Psychedelic drugs should be legally reclassified

Psychedelic drugs should be legally reclassified so that researchers can investigate their therapeutic potential Trials of physiologically safe and non-addictive drugs such as LSD are almost impossible, writes James J H Rucker, calling on the authorities to downgrade their unnecessarily restrictive class A, schedule 1 classification James J H Rucker specialist registrar in adult psychiatry …

Read morePsychedelic drugs should be legally reclassified

Dr Robin Carhart-Harris is the first scientist in over 40 years to test LSD on humans

Robin Carhart-Harris is the first person in the UK to have legally administered doses of lysergic acid diethylamide (LSD) to human volunteers since the Misuse of Drugs Act of 1971, and his presentation climaxes with a slide showing something no one else has seen before: an as-yet unpublished cross-sectional image of the brain of a volunteer who was in an fMRI scanner while tripping on acid. Blobs of colour indicate changes in blood flow, from which can be inferred changes in levels of activity in specific brain regions – notably, in this case, the hippo-campus, which is involved, among other things, in making memories and giving them context.

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“I personally think it has a great deal of potential for treating addiction,” says Carhart-Harris. “It’s slightly hypothetical, but it’s based on what we know about the way the brain works, which is that it settles into configurations of activity that seem to underly certain psychopathologies.”Depression and addictions rest on reinforced patterns of brain activity, and a psychedelic will introduce a relative chaos. Patterns that have become reinforced disintegrate under the drug. I’ve used the metaphor of shaking a snowglobe. And there’s some evidence that psychedelics induce plasticity, in terms of neural connections in the brain, such that there is a window of opportunity in which connections can either be broken or reinforced. New things can be learnt at the same time that old things can be unlearnt. It induces a kind of suppleness of mind.”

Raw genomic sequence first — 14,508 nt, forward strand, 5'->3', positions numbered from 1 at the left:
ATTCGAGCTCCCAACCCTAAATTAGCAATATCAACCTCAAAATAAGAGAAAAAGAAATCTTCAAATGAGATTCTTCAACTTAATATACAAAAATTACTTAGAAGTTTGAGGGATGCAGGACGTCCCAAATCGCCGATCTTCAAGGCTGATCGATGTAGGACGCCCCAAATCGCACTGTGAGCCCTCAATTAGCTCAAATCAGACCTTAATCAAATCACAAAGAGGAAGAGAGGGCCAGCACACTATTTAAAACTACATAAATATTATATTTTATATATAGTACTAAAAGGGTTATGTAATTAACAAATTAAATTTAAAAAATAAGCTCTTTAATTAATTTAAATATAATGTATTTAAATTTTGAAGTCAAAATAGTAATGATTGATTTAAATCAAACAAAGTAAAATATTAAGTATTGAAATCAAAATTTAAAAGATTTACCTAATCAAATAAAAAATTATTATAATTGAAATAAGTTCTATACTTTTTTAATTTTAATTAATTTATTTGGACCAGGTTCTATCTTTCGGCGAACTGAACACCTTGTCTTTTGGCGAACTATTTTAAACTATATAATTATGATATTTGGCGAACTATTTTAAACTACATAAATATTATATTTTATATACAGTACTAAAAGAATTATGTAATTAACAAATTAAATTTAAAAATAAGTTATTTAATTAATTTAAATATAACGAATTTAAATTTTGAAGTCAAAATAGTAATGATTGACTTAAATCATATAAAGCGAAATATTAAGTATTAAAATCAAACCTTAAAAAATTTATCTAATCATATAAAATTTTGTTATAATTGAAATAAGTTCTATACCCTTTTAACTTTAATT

Dr Carhart-Harris says: 'Criminalising these substances doesn't help anyone. Historically they've benefited mankind'

Dr Robin Carhart-Harris is the first scientist in over 40 years to test LSD on humans – and you’re next – People – News – The Independent.

Psychedelic drugs should be legally reclassified so that researchers can investigate their therapeutic potential

Trials of physiologically safe and non-addictive drugs such as LSD are almost impossible, writes James J H Rucker, calling on the authorities to downgrade their unnecessarily restrictive class A, schedule 1 classification

Psychedelic drugs, especially lysergic acid diethylamide (LSD) and psilocybin, which is found in the Psilocybe genus of “magic” mushrooms that grow throughout the United Kingdom, were extensively used and researched in clinical psychiatry before their prohibition in 1967. Hundreds of papers, involving tens of thousands of patients, presented evidence for their use as psychotherapeutic catalysts of mentally beneficial change in many psychiatric disorders, problems of personality development, recidivistic behaviour, and existential anxiety.1

This research abruptly ended after 1967, when psychedelics were legally classified as schedule 1 drugs under the UK Misuse of Drugs Regulations and as class A drugs under the UK Misuse of Drugs Act 1971. Schedule 1 in the UK broadly mirrors schedule I of the 1971 United Nations Convention on Psychotropic Substances, adoption of which is a requirement of UN membership.2 This classification denoted psychedelic drugs as having no accepted medical use and the greatest potential for harm, despite the existence of research evidence to the contrary.

Indeed, in 1992 John Ehrlichman, …

Psychedelic drugs should be legally reclassified so that researchers can investigate their therapeutic potential | The BMJ.

  1. James J H Rucker, specialist registrar in adult psychiatry and honorary clinical lecturer, MRC Social, Genetic and Developmental Psychiatry Centre, Institute of Psychiatry, Psychology and Neuroscience, King’s College, London, SE5 8AF
  1. james.rucker{at}kcl.ac.uk

Do LSD and Magic Mushrooms Have a Place In Medicine?

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Experts say it’s hard to do research on the drugs under their current status

LSD and magic mushrooms are illegal for recreational use, but some medical experts see major benefits from the drugs. In a commentary published in the journal The BMJ on Tuesday, a London-based psychiatrist argues in favor of legally reclassifying the drugs so that they can more easily be used in medical research.

In his paper, James Rucker, a psychiatrist and honorary lecturer at the Institute of Psychiatry, Psychology and Neuroscience at King’s College London, argues that psychedelic drugs like LSD are less harmful and addictive than other controlled drugs like cocaine or heroin. But strict restrictions on the drugs make it difficult to conduct medical trials, he says…..

More research is needed to determine the safety and medical potential of psychedelic drugs —but in the UK, only four hospitals hold the expensive license necessary to conduct research on schedule 1 drugs, Rucker says.

Do LSD and Magic Mushrooms Have a Place In Medicine? | TIME.